1. What were you doing before you became a Software Engineer? 

I worked at UW as a program administrator – I’d worked in various higher education administration positions on and off since finishing undergrad at CU-Boulder. I moved to Seattle in 2012 for graduate school in geography and I heard about Ada through a colleague there. I waited until I finished my master’s and then applied to Ada. I’d been unhappy with my career trajectory and I was ready to take a leap to something different.

2. Where are you currently working and what do you do? 

I’m a full-stack developer at Rover.com, a marketplace platform for pet sitters and owners. I work mostly in Python and Django on development work to improve the experience for sitters and owners, as well as internally for our operations team. The technology team is still relatively small, so there’s a lot exposure to other parts of the technology stack and infrastructure.

3. What’s your favorite part of your job?

Oooh, that’s tough. I love dogs so the dog perks are pretty nice, and the dog friendly mission of the company means I’m getting a puppy in a couple of weeks! Both my human and dog coworkers are great, and I’ve found everyone to be supportive when I have questions or I’m stuck on something tricky. The work itself is the most interesting work I’ve ever done at a job…maybe that’s not saying much since I once had a temp job opening mail all day! That being said, I sort of have a love/hate relationship with the challenging nature of coding. On the one hand, it is SO NICE to be able to use my brain at work. But it can also be frustrating and and occasionally exhausting. I still wouldn’t go back though – the challenges are what make it fun.

4. Describe a typical day in your role. 

I usually get in between 9:00-9:30, sometimes a little earlier if I’m trying to leave early for a gym class. I’ll grab coffee and get caught up on emails and slack to see what’s been going on with the tech team. We have a quick standup at 9:45 and some days we have sprint planning or project planning meetings. I usually take lunch around noon and typically a few of us venture out somewhere nearby. Afternoons tend to be quieter with fewer meetings and allow for more uninterrupted coding time. We plan our sprints the week before, and generally have a prioritized backlog if we need to bring in more work. Sometimes I’ll work from home, and the process is about the same except I’ll have a cat as a co-worker, and the team is set up really nicely for working remotely.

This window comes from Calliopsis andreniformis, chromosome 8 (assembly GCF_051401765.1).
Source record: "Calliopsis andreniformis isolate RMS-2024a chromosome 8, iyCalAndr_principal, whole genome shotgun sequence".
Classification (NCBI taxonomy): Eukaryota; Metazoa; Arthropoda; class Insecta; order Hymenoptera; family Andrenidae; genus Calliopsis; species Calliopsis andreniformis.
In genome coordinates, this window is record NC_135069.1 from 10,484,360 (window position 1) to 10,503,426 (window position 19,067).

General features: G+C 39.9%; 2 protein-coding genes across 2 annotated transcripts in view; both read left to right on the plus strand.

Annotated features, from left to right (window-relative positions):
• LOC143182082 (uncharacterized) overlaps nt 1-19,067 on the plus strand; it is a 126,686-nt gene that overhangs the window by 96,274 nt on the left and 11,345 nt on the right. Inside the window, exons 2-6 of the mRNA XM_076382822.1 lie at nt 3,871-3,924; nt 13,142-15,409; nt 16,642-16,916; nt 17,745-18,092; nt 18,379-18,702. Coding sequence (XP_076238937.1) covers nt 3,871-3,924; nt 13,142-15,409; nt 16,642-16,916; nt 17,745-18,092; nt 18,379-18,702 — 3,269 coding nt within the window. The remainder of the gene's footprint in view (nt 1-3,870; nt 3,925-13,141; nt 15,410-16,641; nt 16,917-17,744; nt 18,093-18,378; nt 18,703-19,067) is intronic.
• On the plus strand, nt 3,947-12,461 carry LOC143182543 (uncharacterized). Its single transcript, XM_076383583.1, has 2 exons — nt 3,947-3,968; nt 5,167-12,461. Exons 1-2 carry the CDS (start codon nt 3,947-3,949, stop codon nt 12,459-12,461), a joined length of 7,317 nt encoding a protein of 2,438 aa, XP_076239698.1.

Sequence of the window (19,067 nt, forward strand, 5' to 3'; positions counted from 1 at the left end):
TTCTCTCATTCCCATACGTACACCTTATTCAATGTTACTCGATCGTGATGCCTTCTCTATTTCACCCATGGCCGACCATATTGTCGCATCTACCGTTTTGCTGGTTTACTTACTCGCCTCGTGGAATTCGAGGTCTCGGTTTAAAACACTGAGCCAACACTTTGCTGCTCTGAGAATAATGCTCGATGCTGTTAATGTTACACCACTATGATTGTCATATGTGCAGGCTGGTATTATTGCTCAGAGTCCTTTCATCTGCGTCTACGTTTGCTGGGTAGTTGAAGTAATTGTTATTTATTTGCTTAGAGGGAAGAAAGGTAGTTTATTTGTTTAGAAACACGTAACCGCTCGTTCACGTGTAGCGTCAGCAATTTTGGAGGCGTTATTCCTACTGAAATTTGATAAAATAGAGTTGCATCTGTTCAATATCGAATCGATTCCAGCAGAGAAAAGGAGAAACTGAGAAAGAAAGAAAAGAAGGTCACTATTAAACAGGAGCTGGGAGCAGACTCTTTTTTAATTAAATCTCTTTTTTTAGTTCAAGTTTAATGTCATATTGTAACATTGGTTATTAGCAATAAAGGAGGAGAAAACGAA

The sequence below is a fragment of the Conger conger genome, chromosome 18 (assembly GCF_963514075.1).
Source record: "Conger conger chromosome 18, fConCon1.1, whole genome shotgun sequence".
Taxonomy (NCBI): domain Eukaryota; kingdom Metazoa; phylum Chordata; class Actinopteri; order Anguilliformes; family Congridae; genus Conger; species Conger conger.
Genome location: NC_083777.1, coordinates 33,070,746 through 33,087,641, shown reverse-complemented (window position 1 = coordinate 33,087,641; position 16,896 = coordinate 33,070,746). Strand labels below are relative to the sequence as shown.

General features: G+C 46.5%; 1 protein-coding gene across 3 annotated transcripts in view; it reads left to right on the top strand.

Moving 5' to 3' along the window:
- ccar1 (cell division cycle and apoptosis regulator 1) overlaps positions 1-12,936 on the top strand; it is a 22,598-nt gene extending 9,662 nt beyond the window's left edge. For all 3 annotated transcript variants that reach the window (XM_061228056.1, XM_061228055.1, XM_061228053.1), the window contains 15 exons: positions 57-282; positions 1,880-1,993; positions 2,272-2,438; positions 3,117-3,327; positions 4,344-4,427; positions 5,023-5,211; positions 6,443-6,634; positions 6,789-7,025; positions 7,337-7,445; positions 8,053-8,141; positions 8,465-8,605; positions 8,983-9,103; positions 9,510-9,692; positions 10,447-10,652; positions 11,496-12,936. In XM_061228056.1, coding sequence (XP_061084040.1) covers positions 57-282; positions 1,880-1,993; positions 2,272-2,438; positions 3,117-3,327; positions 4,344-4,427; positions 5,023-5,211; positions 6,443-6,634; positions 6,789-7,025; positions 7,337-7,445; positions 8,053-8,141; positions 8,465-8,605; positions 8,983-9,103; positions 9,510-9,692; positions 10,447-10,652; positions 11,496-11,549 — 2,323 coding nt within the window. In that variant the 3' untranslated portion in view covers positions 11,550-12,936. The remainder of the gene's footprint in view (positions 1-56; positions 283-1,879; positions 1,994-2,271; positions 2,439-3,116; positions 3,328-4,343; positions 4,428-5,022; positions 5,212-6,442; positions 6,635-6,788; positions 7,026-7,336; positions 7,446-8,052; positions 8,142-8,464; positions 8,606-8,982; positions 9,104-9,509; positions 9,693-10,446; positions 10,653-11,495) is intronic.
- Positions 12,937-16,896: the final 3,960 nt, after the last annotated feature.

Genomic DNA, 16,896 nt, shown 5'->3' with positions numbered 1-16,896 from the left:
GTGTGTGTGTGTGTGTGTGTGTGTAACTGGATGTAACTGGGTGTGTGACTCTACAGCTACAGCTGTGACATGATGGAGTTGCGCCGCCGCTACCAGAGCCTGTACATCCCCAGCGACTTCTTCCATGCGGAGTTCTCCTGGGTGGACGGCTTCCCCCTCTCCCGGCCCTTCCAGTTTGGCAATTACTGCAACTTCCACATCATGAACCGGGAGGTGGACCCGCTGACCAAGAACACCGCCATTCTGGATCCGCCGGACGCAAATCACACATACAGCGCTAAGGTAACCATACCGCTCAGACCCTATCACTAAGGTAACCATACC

5. Any advice you have for others looking to enter the tech industry as a programmer. 

Try some programming if you haven’t before. I had zero idea what it was about until my friend talked about Code Academy and I played around with some online tutorials. Over the next couple of years, I dabbled more and more and my interest grew. Switching to tech was a big career shift, and it was important to me to have a sense of what I was getting into.

If you are looking into moving into tech (or really any big career transition!), do what you can to have a good support network – a program like Ada is stressful and having friends and my classmates to lean on and vent to was invaluable!

There are so many moments of self-doubt, but you’re not alone feeling that way – even those who have been in the industry longer express the same sentiments. I’ve found it heartening when more experienced programmers will say things like, “I have no idea how that works” or “What was I thinking when I wrote that?!” because it reminds me that you can’t know everything in tech. There is always something new, the latest framework or tool, and code you wrote last year might look incomprehensible to you today. You will never know EVERYTHING and getting comfortable with that has been necessary for me to stay sane.